In the next article, Fuad Fares discusses half-life extension through O-glyosylation. Proteins modified by this approach are mainly C-terminal fusion proteins. They carry the so-called carboxy-terminal extension peptide (CTP) sequence of human chorionic gonadotropin-β (hcGβ), which contains four recognition sites of O-linked oligosaccharides. Mainly protein hormones such as follicle-stimulating hormone (FSH), thyroid-stimulating hormone (TSH), erythropoietin (EPO), and growth hormone (GH) have been successfully modified using this approach.

Modulating antibody pharmacokinetics by polysialic acid and polysialylation is the topic of the next article authored by Constantinou et al. Polysialic acid (PSA) is a biodegradable biopolymer, this might be a solution to solve the problems that some foresee with PEGylation, as chronic use of PEGylated peptides could accumulate in tissues and cause unforeseen toxic effects.

The last article of the second part describes an approach of half-life extension through conjugation of hydroxyethyl starch (HESylation®). Hey et al. give a comprehensive overview of this attractive protein modification option.

Part three deals with half-life modulation involving recycling by the FcRn. This part starts with an introduction by Jonghan Kim into the biology of the FcRn. Jalal A. Jazayeri and Graeme J Carroll go into the details of half-life extension by fusion to the Fc region. They provide an impressive set of examples of clinical applications of Fc and Fab antibody fragments and of examples of Fc-fused cytokines/proteins. They further discuss the various Fc receptors and provide many more interesting facts about “peptibodies”, i.e. Fc-peptide fusion proteins. Dumont et al. concentrate on creating long lasting clotting factors by monomeric Fc fusions, Sally Ward and Raimund J. Ober discuss the diverse roles of the FcRn and the implications for antibody engineering.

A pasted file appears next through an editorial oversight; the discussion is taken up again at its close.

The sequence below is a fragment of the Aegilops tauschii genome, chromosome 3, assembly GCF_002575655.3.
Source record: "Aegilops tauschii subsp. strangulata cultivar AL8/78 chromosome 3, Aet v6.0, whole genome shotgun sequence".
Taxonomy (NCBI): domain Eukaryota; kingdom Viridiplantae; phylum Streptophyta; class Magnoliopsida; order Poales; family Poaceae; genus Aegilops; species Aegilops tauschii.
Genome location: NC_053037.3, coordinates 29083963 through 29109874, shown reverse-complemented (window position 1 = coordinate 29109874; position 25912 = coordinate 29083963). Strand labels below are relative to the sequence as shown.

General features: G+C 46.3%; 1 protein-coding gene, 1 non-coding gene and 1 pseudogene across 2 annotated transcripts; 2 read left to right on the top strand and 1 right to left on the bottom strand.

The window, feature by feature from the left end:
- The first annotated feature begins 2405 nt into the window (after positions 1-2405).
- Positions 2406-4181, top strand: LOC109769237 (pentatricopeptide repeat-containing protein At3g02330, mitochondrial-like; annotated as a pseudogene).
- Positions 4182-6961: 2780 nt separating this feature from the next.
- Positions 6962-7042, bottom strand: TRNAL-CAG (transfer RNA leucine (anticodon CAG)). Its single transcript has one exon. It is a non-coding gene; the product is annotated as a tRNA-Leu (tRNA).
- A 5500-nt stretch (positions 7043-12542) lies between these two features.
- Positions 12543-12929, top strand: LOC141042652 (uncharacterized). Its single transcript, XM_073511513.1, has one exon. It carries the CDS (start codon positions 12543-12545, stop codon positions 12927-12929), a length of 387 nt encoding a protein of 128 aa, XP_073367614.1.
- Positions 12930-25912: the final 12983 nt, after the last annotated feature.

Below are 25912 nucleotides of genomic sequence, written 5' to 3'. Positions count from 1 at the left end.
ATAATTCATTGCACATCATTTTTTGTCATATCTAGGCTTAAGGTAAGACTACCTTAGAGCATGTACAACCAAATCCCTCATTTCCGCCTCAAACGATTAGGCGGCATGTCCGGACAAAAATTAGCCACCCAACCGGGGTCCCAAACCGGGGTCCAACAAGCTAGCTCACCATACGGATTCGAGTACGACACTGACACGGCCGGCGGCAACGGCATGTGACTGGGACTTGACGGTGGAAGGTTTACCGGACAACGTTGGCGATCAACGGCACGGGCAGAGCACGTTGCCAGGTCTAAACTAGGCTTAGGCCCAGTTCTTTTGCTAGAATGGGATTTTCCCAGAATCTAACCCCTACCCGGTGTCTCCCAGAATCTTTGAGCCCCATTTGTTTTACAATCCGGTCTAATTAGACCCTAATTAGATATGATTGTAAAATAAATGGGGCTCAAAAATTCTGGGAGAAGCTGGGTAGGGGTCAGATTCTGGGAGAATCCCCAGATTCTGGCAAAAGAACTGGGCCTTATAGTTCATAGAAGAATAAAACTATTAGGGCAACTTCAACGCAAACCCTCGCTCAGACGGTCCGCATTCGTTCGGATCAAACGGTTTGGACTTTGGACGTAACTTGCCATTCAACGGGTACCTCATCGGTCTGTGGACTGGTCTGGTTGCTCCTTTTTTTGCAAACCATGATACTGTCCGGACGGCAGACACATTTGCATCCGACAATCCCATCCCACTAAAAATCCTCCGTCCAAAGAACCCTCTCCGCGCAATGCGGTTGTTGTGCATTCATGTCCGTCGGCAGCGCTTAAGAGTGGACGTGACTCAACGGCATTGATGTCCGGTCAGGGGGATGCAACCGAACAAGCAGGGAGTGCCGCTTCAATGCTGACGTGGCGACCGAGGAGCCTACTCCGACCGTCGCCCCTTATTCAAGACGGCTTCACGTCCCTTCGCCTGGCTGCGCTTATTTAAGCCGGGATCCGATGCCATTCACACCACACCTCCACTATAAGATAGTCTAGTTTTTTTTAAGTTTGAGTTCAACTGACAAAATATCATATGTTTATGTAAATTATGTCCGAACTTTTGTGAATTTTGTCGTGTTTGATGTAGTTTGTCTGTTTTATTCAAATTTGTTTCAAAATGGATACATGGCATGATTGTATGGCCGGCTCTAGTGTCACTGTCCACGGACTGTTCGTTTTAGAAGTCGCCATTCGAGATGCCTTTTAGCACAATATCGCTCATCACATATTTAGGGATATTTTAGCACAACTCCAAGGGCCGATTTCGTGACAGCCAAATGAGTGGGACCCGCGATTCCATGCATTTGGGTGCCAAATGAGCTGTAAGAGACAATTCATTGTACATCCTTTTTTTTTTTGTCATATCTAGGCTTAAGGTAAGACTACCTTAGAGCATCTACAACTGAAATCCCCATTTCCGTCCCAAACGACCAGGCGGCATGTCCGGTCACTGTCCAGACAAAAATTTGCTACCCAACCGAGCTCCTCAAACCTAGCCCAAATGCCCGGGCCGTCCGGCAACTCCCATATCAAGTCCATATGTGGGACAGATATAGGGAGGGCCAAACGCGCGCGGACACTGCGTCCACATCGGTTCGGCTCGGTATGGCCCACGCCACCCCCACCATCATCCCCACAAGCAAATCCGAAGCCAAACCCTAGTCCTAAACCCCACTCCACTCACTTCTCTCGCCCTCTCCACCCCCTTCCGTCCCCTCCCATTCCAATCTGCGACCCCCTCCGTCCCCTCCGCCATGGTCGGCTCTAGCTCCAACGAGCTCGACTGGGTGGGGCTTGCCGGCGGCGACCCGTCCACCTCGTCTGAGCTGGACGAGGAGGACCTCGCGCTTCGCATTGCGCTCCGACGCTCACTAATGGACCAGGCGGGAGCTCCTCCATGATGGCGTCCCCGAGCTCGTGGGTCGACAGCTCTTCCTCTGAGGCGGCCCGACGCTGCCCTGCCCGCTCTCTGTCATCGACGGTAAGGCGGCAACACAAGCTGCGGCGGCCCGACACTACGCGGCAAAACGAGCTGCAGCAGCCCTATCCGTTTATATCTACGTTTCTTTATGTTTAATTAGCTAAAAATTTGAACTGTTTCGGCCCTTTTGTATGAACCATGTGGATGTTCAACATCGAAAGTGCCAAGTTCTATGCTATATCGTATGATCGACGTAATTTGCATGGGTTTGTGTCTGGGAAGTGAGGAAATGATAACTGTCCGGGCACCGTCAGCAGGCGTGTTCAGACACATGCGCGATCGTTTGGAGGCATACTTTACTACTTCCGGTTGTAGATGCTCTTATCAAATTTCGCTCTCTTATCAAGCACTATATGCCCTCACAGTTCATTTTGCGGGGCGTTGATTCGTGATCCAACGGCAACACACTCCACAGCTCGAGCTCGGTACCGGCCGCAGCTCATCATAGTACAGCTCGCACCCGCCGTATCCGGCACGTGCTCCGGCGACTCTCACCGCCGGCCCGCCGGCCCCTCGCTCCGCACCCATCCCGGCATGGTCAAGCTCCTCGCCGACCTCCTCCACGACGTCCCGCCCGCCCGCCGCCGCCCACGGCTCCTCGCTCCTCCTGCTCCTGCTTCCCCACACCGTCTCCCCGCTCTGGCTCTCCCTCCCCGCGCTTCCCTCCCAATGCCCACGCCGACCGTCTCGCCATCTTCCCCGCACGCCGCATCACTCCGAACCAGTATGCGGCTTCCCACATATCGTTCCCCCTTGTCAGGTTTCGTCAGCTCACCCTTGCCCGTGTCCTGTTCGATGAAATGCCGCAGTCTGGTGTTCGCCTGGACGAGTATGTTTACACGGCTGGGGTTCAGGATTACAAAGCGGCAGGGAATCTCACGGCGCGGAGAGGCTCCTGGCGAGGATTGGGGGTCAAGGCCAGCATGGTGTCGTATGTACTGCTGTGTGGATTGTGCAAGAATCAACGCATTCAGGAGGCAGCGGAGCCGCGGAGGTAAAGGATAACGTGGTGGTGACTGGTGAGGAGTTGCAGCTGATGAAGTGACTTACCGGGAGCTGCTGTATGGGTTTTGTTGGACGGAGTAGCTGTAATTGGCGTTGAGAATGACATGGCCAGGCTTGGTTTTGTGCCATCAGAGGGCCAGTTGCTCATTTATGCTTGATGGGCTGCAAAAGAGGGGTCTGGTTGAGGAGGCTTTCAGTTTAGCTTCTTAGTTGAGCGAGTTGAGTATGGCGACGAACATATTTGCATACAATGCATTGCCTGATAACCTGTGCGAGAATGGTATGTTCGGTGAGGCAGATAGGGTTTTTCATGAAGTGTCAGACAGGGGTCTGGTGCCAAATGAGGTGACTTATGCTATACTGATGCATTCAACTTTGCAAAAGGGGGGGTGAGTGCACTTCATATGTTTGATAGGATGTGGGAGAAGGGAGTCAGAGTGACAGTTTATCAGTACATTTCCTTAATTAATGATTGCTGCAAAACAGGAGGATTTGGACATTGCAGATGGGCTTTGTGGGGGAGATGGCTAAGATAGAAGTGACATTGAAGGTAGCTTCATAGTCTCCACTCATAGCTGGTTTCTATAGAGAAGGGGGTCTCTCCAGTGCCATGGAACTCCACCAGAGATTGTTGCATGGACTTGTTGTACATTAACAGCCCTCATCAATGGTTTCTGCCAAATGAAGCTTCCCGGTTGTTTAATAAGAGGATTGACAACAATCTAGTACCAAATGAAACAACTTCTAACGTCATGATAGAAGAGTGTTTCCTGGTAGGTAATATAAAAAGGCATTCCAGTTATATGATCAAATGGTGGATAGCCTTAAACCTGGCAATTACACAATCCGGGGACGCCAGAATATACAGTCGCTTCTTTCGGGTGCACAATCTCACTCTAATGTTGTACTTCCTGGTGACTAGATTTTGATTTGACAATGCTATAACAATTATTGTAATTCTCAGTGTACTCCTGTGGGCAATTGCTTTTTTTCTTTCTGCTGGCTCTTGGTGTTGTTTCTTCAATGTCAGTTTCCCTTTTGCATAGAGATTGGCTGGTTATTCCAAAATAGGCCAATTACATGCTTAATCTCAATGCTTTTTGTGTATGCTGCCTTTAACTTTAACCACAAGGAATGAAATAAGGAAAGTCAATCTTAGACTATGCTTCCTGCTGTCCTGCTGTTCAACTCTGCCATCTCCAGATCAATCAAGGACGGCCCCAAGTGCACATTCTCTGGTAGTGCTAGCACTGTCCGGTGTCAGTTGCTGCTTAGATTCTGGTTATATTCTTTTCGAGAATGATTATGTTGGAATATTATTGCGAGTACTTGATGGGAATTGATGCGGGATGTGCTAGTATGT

The second half of part three concentrates on the principles and options of half-life extension by fusion to albumin, Metzner et al. introduce the topic. Christopher Herring and Oliver Schon describe the AlbudAb (TM) technology platform as versatile albumin-binding domains for the development of therapeutics with tunable half-lives.

“Therapeutic Proteins: Strategies to Modulate Their Plasma Half-lives” should be on hand for all those who work on protein therapeutics.

The article by Fredrik Frejd is titled “Half-life extension by binding to albumin through an albumin-bind-ing domain”. Sabrina Trussel, Joerg Scheuermann and Dario Neri extend this theme to another interesting approach with their chapter “Half-life extension by binding to albumin through small molecules”.

Part four of the book contains a few but important aspects of half-life extension with pharmaceutical formulations. Astrid Hartung and Gerd Bendas describe half-life extension through liposome formulations, and Katharina Landfester introduces nanoparticles as a formulation option for half-life extension.

Approaches described in this excellent book become more and more relevant. The majority of future protein therapeutics will be modified in one way or another using techniques and concepts described in this monograph. Therefore it can be safely stated that this is an extremely relevant contribution, which should be on hand for all those who think about or work on protein therapeutics.

Theo Dingermann

Institut für Pharmazeutische Biologie – Biozentrum, Frankfurt, Germany


About the author

original image

Prof. Roland Kontermann obtained his PhD in Molecular Biology from the University of Heidelberg in Germany. After working as a postdoc in the laboratory of Sir Gregory Winter at the MRC Centre for Protein Engineering, Cambridge, UK, he was a group leader at the Institute of Molecular Biology and Tumor Biology of the University of Marburg, Germany and subsequently Head of Research at Vectron Therapeutics AG. Since 2004 he is Professor of Biomedical Engineering at the Institute of Cell Biology and Immunology of the University of Stuttgart, Germany. Prof. Kontermann's current research focuses on the development of recombinant bispecific and bifunctional antibody molecules, including half-life extension strategies, and targeted nanoparticulate carrier systems for tumor therapy. He has over 60 scientific publications and co-editor (together with Stefan Dübel) of the Antibody Engineering Lab Manual.